The most common size mountain bike is a 17.5-inch frame with 26-inch rims. But because retailers tend to offer a generic, or universal, frame, many riders are not getting the custom fit they need for the best possible riding experience. Mountain bikes come in a range of frame and wheel sizes, and finding the correct size mountain bike is not unlike selecting a proper pair of pants. Though a bike might seem like just a bike, finding a well-fitting one is essential not only for safety purposes but for comfort and performance as well.
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Frame Size Options
The frame size of a bicycle refers to the distance between the center of the bottom bracket and the top of the frame where the seat post is inserted. Mountain frames typically come sized in inches and range from 13 to 23 inches or XS to XXL. Some lower end brands do not size their frames but rather use a universal frame size. For men's bikes this typically equates to a medium frame, or 17 to 18 inches. Women’s universals tend to be a small or a 15-inch frame. Small to large frames are most common at retailers and bike shops; extra small or extra large and larger frames typically have to be custom ordered.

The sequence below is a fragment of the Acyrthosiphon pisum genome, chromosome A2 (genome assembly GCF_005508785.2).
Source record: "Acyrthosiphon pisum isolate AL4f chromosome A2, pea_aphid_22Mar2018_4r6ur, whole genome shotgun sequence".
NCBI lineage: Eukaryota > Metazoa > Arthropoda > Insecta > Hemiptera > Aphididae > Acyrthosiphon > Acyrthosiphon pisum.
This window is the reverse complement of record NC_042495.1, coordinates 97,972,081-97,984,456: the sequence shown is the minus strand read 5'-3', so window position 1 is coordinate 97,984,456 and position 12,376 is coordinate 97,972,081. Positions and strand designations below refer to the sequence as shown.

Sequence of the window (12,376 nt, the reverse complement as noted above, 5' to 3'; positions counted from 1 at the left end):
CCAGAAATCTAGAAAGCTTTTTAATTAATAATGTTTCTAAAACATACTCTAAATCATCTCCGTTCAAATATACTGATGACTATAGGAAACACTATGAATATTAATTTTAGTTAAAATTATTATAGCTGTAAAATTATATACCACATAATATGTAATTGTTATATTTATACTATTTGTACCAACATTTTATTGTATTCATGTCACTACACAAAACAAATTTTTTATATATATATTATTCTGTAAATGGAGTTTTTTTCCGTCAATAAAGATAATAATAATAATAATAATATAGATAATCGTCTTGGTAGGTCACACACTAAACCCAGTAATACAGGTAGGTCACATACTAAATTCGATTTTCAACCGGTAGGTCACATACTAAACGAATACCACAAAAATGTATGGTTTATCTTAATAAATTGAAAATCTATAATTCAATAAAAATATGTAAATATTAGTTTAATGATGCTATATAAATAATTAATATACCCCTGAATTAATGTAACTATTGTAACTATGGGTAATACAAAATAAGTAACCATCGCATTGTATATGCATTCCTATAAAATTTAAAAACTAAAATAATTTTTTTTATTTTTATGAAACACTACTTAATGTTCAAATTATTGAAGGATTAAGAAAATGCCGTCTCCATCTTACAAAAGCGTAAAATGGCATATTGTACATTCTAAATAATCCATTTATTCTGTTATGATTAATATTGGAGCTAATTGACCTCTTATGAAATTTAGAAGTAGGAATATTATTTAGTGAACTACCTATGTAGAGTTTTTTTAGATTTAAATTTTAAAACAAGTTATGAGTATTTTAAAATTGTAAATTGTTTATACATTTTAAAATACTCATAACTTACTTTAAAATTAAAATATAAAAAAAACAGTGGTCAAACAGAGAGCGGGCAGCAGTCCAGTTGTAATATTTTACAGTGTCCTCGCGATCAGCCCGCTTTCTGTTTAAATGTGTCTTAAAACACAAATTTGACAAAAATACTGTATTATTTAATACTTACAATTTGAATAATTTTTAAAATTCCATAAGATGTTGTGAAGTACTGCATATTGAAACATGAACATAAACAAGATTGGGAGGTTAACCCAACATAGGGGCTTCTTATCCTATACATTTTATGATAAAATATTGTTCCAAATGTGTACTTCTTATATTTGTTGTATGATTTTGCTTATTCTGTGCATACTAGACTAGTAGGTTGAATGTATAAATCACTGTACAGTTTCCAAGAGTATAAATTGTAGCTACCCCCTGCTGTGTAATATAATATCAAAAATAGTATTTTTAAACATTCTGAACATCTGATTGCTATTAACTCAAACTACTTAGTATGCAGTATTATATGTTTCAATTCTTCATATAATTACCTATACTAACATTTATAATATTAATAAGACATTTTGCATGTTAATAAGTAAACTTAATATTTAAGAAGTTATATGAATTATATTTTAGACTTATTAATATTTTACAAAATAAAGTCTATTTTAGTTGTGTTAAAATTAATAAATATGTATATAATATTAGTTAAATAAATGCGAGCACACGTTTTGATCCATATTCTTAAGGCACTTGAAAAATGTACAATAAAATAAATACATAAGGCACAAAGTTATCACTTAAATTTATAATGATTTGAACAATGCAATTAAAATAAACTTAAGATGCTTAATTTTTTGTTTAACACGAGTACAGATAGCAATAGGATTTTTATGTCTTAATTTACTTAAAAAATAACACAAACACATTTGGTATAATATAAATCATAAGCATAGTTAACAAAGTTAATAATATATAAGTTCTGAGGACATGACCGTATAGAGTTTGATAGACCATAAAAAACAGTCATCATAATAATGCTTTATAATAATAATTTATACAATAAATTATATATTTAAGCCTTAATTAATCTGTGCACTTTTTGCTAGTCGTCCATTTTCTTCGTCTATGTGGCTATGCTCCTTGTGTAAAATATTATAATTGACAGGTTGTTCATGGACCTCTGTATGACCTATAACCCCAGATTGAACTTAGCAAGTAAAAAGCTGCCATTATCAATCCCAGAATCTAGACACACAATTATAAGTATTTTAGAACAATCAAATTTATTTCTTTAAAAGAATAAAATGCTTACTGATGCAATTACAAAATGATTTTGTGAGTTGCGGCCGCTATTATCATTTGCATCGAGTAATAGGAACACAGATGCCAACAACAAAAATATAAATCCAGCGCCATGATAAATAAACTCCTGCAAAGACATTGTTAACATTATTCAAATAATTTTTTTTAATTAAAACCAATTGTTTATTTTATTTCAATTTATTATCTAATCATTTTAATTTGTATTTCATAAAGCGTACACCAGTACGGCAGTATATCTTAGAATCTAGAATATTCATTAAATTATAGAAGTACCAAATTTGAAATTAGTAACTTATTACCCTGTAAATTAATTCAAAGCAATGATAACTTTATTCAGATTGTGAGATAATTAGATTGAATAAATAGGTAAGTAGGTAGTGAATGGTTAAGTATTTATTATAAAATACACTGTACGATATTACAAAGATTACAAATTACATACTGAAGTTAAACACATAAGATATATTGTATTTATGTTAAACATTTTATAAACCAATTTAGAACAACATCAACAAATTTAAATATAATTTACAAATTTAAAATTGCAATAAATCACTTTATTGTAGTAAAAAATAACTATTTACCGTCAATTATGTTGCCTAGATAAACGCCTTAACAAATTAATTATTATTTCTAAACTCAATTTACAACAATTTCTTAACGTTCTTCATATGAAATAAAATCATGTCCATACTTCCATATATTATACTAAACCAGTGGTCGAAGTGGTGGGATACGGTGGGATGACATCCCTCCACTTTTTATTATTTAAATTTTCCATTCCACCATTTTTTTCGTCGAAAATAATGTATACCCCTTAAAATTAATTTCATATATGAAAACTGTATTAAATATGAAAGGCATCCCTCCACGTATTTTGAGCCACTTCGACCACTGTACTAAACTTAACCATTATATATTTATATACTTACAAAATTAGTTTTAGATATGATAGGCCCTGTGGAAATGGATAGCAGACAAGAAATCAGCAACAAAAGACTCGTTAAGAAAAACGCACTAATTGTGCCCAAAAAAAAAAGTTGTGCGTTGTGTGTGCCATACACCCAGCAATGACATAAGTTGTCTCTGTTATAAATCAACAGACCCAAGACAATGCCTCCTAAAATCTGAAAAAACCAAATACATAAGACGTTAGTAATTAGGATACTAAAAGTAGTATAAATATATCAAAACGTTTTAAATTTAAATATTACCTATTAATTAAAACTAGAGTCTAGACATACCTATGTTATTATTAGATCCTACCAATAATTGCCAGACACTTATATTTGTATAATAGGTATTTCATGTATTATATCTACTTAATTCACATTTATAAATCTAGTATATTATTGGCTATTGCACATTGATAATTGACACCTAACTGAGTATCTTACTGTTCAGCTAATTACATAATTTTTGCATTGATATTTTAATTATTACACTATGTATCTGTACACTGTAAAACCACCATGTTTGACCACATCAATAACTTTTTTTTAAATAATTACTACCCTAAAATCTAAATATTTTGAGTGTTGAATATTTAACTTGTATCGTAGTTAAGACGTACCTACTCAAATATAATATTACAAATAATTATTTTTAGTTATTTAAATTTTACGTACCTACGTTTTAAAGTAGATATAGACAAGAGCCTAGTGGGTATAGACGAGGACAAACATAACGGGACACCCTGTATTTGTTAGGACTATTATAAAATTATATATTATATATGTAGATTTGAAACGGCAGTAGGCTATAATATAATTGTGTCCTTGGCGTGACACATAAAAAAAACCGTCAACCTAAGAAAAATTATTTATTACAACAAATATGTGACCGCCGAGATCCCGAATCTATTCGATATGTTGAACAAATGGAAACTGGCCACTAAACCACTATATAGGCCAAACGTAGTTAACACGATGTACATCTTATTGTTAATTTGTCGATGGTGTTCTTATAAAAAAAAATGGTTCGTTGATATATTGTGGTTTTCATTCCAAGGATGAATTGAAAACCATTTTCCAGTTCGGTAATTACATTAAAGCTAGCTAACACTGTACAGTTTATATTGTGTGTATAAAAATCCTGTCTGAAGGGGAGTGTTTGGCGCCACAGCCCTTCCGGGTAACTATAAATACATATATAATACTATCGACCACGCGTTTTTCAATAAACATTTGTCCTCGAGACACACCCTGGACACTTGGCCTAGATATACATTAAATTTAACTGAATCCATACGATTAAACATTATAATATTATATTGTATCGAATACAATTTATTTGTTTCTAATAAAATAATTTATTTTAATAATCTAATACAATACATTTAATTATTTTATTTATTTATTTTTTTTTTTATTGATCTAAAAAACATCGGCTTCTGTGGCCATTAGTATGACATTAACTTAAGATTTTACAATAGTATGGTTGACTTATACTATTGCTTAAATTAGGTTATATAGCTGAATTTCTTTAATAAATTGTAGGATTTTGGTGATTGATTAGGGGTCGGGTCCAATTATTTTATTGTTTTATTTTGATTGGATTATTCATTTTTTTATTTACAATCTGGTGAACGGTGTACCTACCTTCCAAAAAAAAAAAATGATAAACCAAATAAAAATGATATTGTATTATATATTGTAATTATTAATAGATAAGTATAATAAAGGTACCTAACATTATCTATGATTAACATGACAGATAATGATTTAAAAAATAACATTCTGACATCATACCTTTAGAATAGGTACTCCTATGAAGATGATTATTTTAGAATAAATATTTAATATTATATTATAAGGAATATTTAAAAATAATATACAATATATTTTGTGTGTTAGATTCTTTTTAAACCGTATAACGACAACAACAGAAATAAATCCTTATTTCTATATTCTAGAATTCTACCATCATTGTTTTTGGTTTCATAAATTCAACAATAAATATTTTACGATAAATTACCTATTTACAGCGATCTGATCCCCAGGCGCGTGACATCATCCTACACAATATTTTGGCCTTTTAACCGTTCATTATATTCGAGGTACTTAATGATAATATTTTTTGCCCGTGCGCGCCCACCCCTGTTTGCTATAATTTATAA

Fitting a Frame
Ideally a rider should stand several inches over the top tube of the bike. Proper fitting allows the rider to achieve maximum pedal performance while exerting less energy. A rider should have a slight bend in the knee at the bottom of the pedal rotation without kicking up too close to the handlebars at the top. Being able to straddle the top tube without hitting the crotch makes quick stops safer for the rider. Many sizing charts are available to help correlate the rider’s height or inseam to a suitable frame. But these charts are guides, and the best way to find a well-fitting cycle is to try some out at a local bike shop or retailer.
Traditionally mountain bikes come with 26-inch rims. A new trend on the rise is using larger rims, called 29ers. These bikes use a larger 700c rim like that on road or hybrid bicycle. A 700c rim is about 700 mm or 27.5 inches, making the name 29er a bit confusing. The name 29er is actually a reference to the size of the rim including the tire, which is significantly thicker on a mountain bike compared to that of road or hybrid bike.
29er vs. 26
With the rise in popularity of the 29er, arguments for both 26 and 29ers have flooded bike forums as to which size is better. In the end, which rim will suit the rider is based on types of riding and performance preferences. Cycles with 26-inch rims accelerate faster and maneuver better, especially around tight corners. They also are easier to find and tend to be more affordable. Because 29ers have more rotating mass, 26s are significantly lighter. But 29ers are better rolling over obstacles, taking rough terrain with ease. With a larger circumference on the rim, 29ers take more distance per rotation, making these bikes faster once they get rolling.